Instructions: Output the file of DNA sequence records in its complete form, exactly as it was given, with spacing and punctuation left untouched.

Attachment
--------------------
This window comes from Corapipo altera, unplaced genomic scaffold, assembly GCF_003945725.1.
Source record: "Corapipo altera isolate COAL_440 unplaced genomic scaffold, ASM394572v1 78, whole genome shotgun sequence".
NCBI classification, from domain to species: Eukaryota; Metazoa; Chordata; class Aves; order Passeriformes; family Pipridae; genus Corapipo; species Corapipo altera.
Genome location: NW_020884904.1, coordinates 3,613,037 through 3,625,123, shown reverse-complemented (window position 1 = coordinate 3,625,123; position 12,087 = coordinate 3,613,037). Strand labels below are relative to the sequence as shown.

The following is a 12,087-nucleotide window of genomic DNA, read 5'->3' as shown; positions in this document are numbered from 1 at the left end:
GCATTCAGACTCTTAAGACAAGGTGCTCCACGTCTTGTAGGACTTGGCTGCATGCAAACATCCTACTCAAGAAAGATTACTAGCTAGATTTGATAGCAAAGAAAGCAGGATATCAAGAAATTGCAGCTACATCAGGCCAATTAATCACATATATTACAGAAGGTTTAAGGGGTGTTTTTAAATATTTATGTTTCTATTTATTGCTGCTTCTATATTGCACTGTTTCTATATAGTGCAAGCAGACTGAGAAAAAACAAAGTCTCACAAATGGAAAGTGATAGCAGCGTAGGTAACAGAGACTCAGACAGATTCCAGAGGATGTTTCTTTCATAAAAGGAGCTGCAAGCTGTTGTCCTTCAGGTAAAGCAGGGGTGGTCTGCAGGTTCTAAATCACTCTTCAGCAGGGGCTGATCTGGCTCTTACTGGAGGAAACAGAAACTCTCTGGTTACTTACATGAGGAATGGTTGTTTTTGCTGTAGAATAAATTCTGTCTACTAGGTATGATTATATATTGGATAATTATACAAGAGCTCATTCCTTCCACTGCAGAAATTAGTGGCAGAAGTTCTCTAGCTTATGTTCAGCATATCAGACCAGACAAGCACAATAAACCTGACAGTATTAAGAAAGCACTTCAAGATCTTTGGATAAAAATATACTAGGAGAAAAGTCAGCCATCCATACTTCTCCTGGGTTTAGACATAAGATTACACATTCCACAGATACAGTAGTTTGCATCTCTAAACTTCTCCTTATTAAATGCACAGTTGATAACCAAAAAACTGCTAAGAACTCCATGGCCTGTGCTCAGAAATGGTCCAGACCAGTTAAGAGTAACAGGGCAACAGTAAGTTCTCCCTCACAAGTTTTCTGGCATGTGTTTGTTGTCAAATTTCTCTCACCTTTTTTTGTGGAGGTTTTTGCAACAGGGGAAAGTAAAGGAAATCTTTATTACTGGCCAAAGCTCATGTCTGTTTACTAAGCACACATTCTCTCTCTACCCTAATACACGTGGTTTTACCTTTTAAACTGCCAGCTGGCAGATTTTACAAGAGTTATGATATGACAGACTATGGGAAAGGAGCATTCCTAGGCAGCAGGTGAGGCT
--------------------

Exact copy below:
This window comes from Corapipo altera, unplaced genomic scaffold, assembly GCF_003945725.1.
Source record: "Corapipo altera isolate COAL_440 unplaced genomic scaffold, ASM394572v1 78, whole genome shotgun sequence".
NCBI classification, from domain to species: Eukaryota; Metazoa; Chordata; class Aves; order Passeriformes; family Pipridae; genus Corapipo; species Corapipo altera.
Genome location: NW_020884904.1, coordinates 3,613,037 through 3,625,123, shown reverse-complemented (window position 1 = coordinate 3,625,123; position 12,087 = coordinate 3,613,037). Strand labels below are relative to the sequence as shown.

The following is a 12,087-nucleotide window of genomic DNA, read 5'->3' as shown; positions in this document are numbered from 1 at the left end:
GCATTCAGACTCTTAAGACAAGGTGCTCCACGTCTTGTAGGACTTGGCTGCATGCAAACATCCTACTCAAGAAAGATTACTAGCTAGATTTGATAGCAAAGAAAGCAGGATATCAAGAAATTGCAGCTACATCAGGCCAATTAATCACATATATTACAGAAGGTTTAAGGGGTGTTTTTAAATATTTATGTTTCTATTTATTGCTGCTTCTATATTGCACTGTTTCTATATAGTGCAAGCAGACTGAGAAAAAACAAAGTCTCACAAATGGAAAGTGATAGCAGCGTAGGTAACAGAGACTCAGACAGATTCCAGAGGATGTTTCTTTCATAAAAGGAGCTGCAAGCTGTTGTCCTTCAGGTAAAGCAGGGGTGGTCTGCAGGTTCTAAATCACTCTTCAGCAGGGGCTGATCTGGCTCTTACTGGAGGAAACAGAAACTCTCTGGTTACTTACATGAGGAATGGTTGTTTTTGCTGTAGAATAAATTCTGTCTACTAGGTATGATTATATATTGGATAATTATACAAGAGCTCATTCCTTCCACTGCAGAAATTAGTGGCAGAAGTTCTCTAGCTTATGTTCAGCATATCAGACCAGACAAGCACAATAAACCTGACAGTATTAAGAAAGCACTTCAAGATCTTTGGATAAAAATATACTAGGAGAAAAGTCAGCCATCCATACTTCTCCTGGGTTTAGACATAAGATTACACATTCCACAGATACAGTAGTTTGCATCTCTAAACTTCTCCTTATTAAATGCACAGTTGATAACCAAAAAACTGCTAAGAACTCCATGGCCTGTGCTCAGAAATGGTCCAGACCAGTTAAGAGTAACAGGGCAACAGTAAGTTCTCCCTCACAAGTTTTCTGGCATGTGTTTGTTGTCAAATTTCTCTCACCTTTTTTTGTGGAGGTTTTTGCAACAGGGGAAAGTAAAGGAAATCTTTATTACTGGCCAAAGCTCATGTCTGTTTACTAAGCACACATTCTCTCTCTACCCTAATACACGTGGTTTTACCTTTTAAACTGCCAGCTGGCAGATTTTACAAGAGTTATGATATGACAGACTATGGGAAAGGAGCATTCCTAGGCAGCAGGTGAGGCT